Mafia II Review

Games that defy the expectations of a genre shouldn’t be applauded just because they contradict preconceived notions, but they should be applauded if they do it well. Mafia 2, 2K Czech’s long-awaited sequel to the cinematic, story-driven, PS2 mob drama, Mafia, rethinks open-world games, likely to the frustration of gamers looking for Grand Theft Auto 4 meets The Godfather.

Simply put, everything in Mafia II is about the story it tells. While this poses an obvious risk as an affront to the freedom and player-driven creativity of the open-world genre, I believe the return more than compensates for the sacrifices. It pushes the envelope of how developers can think about atmosphere and immersion, served up with a heaping helping of booze, babes, wise guys, and of course calzones.

Suffice it to say that story is Don in Mafia II, from the few segments that take place outside the city, Empire Bay, to the very apparent lack of incentive to do anything else besides story missions throughout. Players jump in the shoes of Vito Scaletta, motivated by love for his family and his best friend Joe Barbaro, his fluctuating moral convictions, and every gangster’s dream of being "somebody" in America. Similarities and direct nods to famous Mafioso media entries abound, though more closely align with "GoodFellas" than anything else.

Mafia II

I’ll sidestep any specific details in favor of preserving the freshness of the narrative, but it’s a damn good time. The characters are well acted and believable and the ebb and flow of conflict, resolution, surprise, and climax are artfully weaved into an emotionally charged and comfortably familiar struggle. My one grievance with Mafia II‘s story, and it’s a big one, is the ending, which will likely garner a dive bar full of contradicting feelings. My particular stance is that while the length of the game feels appropriate, the finale hardly offers the resolution you are yearning for throughout the entire game, and is basically just a big flashing neon sign that shamelessly shouts, "Buy Mafia 3."

In terms of mechanics, Mafia II plays well but not perfectly. The cover system is easy enough to use and get used to, but the reliance on cover both for the player and for enemies does dissolve almost every armed conflict into a stop-and-pop shootout which gets a bit old. If you’re looking for a more run-and-gun experience, you can always set the difficulty to Easy, but I would highly recommend playing this game on the hardest difficulty because it’s a pretty easy ride to begin with. Playing on Hard can be frustratingly difficult in later missions, but creative solutions are required to surmount the increase in challenge (like stopping a garage door by jamming a car beneath it), and therefore add to the feel of realism and freshness.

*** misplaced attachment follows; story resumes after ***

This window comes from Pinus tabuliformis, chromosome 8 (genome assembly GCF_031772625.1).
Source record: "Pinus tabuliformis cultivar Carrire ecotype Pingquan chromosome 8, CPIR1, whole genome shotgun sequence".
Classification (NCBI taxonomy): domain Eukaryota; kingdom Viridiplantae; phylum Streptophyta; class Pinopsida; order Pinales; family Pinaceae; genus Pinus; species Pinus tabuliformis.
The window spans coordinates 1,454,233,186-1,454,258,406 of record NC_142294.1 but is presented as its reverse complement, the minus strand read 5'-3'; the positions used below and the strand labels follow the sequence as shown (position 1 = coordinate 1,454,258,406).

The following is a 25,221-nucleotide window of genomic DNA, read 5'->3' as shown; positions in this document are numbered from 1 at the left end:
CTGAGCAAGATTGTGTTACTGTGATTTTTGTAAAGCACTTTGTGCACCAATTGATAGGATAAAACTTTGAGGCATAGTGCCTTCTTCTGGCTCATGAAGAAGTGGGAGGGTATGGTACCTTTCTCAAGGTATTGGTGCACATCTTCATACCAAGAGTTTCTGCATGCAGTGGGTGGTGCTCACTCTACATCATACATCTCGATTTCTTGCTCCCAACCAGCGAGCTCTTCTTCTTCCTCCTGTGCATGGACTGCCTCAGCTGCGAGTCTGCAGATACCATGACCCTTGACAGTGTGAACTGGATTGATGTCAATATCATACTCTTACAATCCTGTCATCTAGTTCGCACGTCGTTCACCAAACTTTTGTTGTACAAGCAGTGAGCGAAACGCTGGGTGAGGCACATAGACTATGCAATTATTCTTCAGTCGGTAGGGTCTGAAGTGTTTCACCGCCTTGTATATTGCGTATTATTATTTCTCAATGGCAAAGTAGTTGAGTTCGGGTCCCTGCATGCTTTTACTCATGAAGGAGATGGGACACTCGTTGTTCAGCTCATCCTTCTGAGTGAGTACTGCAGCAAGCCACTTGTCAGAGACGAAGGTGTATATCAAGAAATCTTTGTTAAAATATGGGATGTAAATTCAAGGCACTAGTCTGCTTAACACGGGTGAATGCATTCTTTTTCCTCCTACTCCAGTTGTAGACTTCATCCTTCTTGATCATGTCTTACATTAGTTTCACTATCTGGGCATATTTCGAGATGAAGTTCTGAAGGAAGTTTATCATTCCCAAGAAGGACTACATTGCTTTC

Do note that this game will require a lot of driving. A lot. As an errand boy for various enforcers and capos, Vito will spend much of his time going across the 10-square-mile city for something as simple as a conversation, but the driving is legitimately fun if you break the law. By that I mean if you speed and run lights, which will attract the attention of the fairly easily duped police force and initiate impromptu car chase sequences. And the period-authentic music (accurate even to the year being played, spanning from 1945-1951) not only establishes time and place but gives the player something to do on the long drive from cat house A to abandoned warehouse B.

Mafia II

At this point, it’s hopefully evident that Mafia II does not conduct itself the way most AAA open-world games do these days. You can’t choose which story mission you want to do from a set of four or five, there aren’t really any side missions aside from stealing cars or robbing stores, but the benefit to either is so marginal it’s not really worth pursuing. Every bit of gameplay is directed at one fairly linear story. Players will easily acknowledge this fact upon spending as little as an hour in-game, but the question is can you really call this an open-world game when it’s really more of a story-driven, third-person shooter, and does that even matter?

I’d argue that yes, Mafia II is still an open-world title, and no, it doesn’t matter. The city of Empire Bay is huge and chock full of highly detailed indoor and outdoor environments, most of which are entirely unique and never repeated. But rather than use this world for the service of extended gameplay through side missions, exploration, and the like, it is all there to create a believable, breathable story. Sure, it’s a little disappointing at the end of the game when you realize you’ve barely even scratched the surface of this incredibly detailed world, but the purpose for which is was created is deftly fulfilled. It’s a new way of thinking about "open-world" in the sense that, if approached correctly, expanding scope can be just as much an ally of detailed, immersive atmosphere as limiting scope can be. Developers, take note.

Mafia II is certainly an enigma among mob drama games, eliciting both an intense satisfaction with story and place while accruing simultaneous disappointment at the limitation of its focus. While the upcoming DLC packs promise to open up Empire Bay to further exploration, the game in itself feels too narrow to be perfect, but perfect in its narrowness. It’s an exciting, gritty, intense, and dramatic experience not to be missed by lovers of mafia movies, period pieces in gaming, and some of the best storytelling of this generation.

4 out of 5


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Author: Dan Crabtree View all posts by
Dan is Managing Editor for GamerNode and a freelance gaming writer. His dog is pretty great. Check him out on Twitter @DanRCrabtree.

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